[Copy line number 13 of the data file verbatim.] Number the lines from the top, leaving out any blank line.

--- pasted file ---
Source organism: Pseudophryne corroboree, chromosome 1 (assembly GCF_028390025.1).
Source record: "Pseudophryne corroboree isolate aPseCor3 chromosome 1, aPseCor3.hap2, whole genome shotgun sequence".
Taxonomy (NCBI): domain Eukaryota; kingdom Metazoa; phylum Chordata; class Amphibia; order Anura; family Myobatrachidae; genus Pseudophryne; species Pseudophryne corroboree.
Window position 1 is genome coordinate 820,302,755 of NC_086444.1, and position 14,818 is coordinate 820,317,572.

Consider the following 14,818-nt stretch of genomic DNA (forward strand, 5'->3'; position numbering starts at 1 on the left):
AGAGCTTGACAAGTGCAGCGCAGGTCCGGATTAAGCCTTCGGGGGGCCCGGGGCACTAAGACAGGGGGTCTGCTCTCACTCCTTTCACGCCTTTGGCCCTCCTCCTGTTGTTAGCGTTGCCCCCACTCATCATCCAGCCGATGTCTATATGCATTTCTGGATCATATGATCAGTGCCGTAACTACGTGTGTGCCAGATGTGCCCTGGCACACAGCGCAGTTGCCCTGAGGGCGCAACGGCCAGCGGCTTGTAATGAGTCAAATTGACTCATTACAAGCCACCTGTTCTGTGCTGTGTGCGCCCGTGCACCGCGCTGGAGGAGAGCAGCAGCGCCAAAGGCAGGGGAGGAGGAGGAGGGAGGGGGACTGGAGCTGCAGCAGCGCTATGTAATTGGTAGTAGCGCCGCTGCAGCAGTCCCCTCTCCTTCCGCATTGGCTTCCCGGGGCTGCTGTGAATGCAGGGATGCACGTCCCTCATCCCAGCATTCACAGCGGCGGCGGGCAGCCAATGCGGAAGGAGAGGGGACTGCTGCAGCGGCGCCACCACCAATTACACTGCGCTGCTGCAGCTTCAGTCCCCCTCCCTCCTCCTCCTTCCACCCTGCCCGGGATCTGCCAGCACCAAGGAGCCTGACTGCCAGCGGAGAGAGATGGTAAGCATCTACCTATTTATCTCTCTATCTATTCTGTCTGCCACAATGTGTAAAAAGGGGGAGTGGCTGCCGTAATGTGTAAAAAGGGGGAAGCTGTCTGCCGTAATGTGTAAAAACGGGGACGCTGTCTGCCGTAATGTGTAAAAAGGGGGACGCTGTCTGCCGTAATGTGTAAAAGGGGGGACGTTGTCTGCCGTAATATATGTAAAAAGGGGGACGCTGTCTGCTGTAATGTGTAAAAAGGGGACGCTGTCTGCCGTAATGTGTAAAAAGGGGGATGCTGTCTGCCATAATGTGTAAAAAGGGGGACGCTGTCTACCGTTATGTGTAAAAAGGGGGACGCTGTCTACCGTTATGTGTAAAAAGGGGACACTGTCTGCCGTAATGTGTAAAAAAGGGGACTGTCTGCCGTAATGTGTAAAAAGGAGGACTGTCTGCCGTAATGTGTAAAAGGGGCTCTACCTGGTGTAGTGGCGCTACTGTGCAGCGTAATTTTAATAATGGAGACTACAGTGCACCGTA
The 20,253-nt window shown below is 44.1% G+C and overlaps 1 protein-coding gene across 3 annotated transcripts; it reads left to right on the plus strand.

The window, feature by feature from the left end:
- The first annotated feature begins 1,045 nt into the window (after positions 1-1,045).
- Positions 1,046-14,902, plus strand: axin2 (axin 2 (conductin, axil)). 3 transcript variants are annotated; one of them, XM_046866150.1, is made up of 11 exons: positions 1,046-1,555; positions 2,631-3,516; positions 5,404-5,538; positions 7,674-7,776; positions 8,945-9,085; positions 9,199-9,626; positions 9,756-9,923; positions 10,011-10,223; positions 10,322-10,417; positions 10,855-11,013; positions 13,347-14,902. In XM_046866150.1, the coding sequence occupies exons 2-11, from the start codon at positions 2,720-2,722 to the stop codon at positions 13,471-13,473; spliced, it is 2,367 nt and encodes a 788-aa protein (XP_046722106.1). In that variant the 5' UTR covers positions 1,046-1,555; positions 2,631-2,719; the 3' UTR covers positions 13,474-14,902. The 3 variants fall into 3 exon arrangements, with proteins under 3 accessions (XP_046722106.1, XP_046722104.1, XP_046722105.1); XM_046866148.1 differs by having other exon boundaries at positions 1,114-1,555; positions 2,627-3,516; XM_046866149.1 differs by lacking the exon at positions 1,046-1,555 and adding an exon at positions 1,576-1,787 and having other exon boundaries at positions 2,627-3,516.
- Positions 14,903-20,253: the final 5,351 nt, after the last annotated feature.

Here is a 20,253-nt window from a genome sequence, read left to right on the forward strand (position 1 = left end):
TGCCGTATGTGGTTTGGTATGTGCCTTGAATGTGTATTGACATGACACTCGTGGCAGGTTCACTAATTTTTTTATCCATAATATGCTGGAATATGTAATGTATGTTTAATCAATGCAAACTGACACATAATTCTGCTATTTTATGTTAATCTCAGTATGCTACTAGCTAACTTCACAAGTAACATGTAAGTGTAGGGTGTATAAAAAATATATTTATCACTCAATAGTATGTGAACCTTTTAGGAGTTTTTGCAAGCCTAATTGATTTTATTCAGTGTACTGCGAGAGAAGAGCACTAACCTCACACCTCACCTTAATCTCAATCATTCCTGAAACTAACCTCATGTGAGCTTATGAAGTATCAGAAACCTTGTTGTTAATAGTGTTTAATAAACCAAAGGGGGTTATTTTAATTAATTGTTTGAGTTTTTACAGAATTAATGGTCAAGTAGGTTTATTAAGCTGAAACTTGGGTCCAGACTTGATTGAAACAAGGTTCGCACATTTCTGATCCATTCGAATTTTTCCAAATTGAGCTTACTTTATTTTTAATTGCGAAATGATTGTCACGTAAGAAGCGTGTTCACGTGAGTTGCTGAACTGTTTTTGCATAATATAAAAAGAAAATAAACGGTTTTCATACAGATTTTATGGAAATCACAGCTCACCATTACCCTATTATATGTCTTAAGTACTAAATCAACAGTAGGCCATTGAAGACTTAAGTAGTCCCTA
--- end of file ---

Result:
TGCCGTATGTGGTTTGGTATGTGCCTTGAATGTGTATTGACATGACACTCGTGGCAGGTTCACTAATTTTTTTATCCATAATATGCTGGAATATGTAATGTATGTTTAATCAATGCAAACTGACACATAATTCTGCTATTTTATGTTAATCTCAGTATGCTACTAGCTAACTTCACAAGTAACATGTAAGTGTAGGGTGTATAAAAAATATATTTATCACTCAATAGTATGTGAACCTTTTAGGAGTTTTTGCAAGCCTAATTGATTTTATTCAGTGTACTGCGAGAGAAGAGCACTAACCTCACACCTCACCTTAATCTCAATCATTCCTGAAACTAACCTCATGTGAGCTTATGAAGTATCAGAAACCTTGTTGTTAATAGTGTTTAATAAACCAAAGGGGGTTATTTTAATTAATTGTTTGAGTTTTTACAGAATTAATGGTCAAGTAGGTTTATTAAGCTGAAACTTGGGTCCAGACTTGATTGAAACAAGGTTCGCACATTTCTGATCCATTCGAATTTTTCCAAATTGAGCTTACTTTATTTTTAATTGCGAAATGATTGTCACGTAAGAAGCGTGTTCACGTGAGTTGCTGAACTGTTTTTGCATAATATAAAAAGAAAATAAACGGTTTTCATACAGATTTTATGGAAATCACAGCTCACCATTACCCTATTATATGTCTTAAGTACTAAATCAACAGTAGGCCATTGAAGACTTAAGTAGTCCCTA